The Flyers as a team were plus-20 in Fenwick. Kimmo Timonen was a plus-12, Arron Asham and James van Riemsdyk were plus-11 and Matt Carle was a plus-10. What's incredible is that Asham only played 13:46 at even-strength and JVR played 14:08. Really strong games from those two, and Asham got rewarded with 2:31 of power-play time. Credit must also be given to Timonen and Carle, two guys who are heavily counted on in the defensive zone who stepped up in Game 3. How much? In 18:00 of even strength time with Timonen on the ice, the Bruins only got one shot on goal and one missed shot. Two shots in eighteen minutes of play. Stick tap to Kimmo Timonen.
Corsi (Fenwick + Blocked Shots)
The Bruins blocked a lot of Flyers shots (21 total, 19 at even-strength) in Game 3, and that was a large factor in the Flyers firing 32 more shots at the net than Boston. Needless to say, the Flyers fired a ton of shots at Rask, but only one went in. Despite this 32-shot advantage, Ryan Parent was still a minus-1. Despite getting last change, the Flyers still couldn't take advantage of the matchup choice. And despite neither Nodl or Betts being on the ice for a single Bruin shot attempt, they barely played. Not a single goal, save, missed shot, or blocked shot. Carcillo (6), Richards (7), Hartnell (7), Leino (7), and Briere (7) were unable to take control of the game.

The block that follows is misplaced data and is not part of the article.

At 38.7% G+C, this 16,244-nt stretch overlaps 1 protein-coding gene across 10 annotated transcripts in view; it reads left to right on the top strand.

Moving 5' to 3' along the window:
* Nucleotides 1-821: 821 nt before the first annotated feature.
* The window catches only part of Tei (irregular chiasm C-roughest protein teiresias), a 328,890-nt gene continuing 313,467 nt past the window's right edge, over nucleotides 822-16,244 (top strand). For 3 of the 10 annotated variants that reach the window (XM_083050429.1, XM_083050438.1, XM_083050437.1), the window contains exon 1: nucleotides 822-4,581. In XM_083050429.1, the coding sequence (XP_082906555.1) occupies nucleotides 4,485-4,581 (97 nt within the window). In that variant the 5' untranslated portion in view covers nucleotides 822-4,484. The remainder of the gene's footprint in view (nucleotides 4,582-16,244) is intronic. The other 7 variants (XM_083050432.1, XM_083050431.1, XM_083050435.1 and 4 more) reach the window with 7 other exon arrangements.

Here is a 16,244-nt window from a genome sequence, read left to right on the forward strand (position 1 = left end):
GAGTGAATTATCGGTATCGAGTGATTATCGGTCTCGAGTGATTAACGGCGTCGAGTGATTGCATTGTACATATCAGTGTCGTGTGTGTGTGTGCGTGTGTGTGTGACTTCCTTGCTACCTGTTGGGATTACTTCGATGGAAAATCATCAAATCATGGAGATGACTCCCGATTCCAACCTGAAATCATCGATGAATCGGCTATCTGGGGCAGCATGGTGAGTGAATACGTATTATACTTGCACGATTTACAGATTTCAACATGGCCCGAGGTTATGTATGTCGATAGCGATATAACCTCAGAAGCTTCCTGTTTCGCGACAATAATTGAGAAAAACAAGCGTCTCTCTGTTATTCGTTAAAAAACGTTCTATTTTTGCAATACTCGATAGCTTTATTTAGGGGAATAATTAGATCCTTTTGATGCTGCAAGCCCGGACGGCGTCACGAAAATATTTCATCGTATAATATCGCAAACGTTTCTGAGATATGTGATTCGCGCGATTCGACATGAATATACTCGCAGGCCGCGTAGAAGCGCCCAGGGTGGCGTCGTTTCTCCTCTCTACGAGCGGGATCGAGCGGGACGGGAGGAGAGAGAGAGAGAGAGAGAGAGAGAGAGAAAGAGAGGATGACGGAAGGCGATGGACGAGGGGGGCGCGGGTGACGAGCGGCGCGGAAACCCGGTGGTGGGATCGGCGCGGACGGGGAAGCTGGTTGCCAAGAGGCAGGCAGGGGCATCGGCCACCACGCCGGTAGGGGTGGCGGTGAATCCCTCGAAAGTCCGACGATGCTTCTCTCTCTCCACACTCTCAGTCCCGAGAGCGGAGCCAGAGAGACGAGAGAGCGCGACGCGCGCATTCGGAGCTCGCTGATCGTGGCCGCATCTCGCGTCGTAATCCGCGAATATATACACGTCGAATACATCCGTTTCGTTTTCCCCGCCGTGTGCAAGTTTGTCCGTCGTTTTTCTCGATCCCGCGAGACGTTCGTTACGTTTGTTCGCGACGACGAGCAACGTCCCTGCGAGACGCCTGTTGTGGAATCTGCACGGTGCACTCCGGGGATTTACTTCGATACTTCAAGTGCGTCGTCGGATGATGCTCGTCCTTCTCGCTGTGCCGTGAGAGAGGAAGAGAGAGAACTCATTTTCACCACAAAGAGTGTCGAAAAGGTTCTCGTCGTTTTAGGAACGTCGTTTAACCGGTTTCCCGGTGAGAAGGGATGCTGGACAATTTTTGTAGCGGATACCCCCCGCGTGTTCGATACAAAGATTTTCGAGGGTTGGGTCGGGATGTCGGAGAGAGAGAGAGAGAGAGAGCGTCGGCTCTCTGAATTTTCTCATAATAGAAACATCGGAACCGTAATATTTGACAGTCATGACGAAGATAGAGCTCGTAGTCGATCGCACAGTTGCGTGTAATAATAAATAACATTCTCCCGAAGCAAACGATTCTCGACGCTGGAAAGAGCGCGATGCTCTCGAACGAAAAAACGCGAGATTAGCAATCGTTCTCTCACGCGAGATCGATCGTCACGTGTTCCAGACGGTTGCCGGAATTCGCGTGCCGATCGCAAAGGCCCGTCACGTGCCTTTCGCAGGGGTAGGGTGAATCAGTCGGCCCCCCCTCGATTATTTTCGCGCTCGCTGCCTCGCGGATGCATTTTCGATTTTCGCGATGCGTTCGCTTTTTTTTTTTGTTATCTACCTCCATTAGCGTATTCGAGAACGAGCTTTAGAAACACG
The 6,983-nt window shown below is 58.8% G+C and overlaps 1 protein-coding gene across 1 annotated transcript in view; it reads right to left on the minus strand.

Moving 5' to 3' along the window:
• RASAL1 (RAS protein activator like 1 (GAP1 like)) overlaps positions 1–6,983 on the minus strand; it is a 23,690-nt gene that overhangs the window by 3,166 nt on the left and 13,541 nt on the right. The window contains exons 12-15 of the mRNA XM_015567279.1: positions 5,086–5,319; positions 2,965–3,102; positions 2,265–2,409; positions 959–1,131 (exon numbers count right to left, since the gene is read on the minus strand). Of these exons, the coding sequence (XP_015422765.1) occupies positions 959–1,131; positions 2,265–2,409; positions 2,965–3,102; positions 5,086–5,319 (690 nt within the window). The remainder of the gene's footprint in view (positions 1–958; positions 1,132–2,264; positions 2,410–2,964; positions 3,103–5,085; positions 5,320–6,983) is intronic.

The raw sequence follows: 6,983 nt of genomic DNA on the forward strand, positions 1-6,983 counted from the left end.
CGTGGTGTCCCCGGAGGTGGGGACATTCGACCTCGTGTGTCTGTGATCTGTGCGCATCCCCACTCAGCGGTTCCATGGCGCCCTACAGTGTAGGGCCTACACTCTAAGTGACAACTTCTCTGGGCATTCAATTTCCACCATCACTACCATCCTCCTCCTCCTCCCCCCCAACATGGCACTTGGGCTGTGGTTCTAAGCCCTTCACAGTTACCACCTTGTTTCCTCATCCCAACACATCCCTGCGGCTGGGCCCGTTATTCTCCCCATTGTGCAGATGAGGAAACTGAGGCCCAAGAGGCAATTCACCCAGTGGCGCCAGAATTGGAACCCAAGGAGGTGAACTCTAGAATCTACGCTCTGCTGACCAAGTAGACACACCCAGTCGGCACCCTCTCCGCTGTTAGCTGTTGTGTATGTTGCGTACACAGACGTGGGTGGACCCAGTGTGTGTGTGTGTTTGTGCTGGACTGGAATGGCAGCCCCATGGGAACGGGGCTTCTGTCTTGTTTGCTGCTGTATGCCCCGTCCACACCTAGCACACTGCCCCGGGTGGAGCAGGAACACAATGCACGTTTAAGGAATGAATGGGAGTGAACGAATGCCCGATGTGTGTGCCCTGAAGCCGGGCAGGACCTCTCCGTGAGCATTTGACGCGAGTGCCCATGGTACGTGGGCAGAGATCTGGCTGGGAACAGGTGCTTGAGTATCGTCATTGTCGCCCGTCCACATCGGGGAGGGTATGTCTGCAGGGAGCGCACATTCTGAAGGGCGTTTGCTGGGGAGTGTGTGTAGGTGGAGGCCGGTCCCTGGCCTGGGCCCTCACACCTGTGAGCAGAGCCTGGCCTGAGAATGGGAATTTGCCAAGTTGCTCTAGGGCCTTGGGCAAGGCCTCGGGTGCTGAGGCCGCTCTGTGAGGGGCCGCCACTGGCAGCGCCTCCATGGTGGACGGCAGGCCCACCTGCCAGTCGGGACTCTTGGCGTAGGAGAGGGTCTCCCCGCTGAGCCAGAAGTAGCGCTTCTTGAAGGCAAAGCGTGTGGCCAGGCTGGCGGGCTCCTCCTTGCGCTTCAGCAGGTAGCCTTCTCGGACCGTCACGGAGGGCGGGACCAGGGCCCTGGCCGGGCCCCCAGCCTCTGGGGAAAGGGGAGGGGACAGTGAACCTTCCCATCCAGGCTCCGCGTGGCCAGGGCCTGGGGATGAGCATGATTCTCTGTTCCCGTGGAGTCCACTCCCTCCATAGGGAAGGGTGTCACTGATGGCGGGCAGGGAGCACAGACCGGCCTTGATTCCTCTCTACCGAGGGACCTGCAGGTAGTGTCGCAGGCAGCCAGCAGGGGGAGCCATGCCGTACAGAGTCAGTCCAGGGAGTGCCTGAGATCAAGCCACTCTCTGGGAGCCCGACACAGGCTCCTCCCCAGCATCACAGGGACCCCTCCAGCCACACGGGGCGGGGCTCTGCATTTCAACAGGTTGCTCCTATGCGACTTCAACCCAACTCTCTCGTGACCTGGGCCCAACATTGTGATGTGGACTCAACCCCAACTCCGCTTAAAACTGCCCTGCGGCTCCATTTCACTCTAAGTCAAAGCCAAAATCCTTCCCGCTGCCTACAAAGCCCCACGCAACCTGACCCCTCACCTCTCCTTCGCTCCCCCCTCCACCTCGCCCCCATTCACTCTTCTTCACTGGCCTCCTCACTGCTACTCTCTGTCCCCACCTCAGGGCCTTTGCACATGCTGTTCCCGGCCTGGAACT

When the Corsi leaders are Asham (17), van Riemsdyk (16), Timonen (14), Carle (13), Pronger (13), Coburn (13), and Krajicek (12), there's a problem. Five defensemen in the top-7. The Bruins didn't spend much time in the Flyers zone, yet they still won 4-1.
The defense did their job and kept the Bruins out of their zone. Krajicek made an error on the first goal, and a terrible bounce led to the Bruins third (PP) goal, but the second goal was all on the forwards. And when your best players are your third-line wingers, you're not going to win too often. Even when you fire over 70 shots at the net.
Why were the Flyers best players under-whelming? Carcillo spent over 9 minutes against Chara and Boychuk; Richards spent nearly 11 minutes against Boychuk, and nearly 12 minutes against Chara; and Hartnell spent 8 over minutes against Boychuk, and nearly 8 against Chara. It seems safe to assume that was the top line for a large portion of the game, and they couldn't get much done. Yes, Chara is really good. Maybe that's Laviolette's fault, maybe it's the players.
But Leino spent over 8 minutes against Wideman and over 6 against Hunwick while Briere spent nearly 9 against Wideman and 7 against Hunwick, and they couldn't beat those two either. Those two failed to convert against lesser talent despite controlling the play.
What about the good? Arron Asham scored a goal and had the highest Corsi in the game while playing against Wideman (6.8 minutes), Savard (6.1), and Hunwick (5.9) minutes. JVR, the second best player in the game had to play against Boychuk (6.5), Wideman (6.3), and Savard (6.0).
Four people deserve praise for their performance in Game Three: Asham, van Riemsdyk, Timonen, and Betts. Hopefully they can do it again tonight.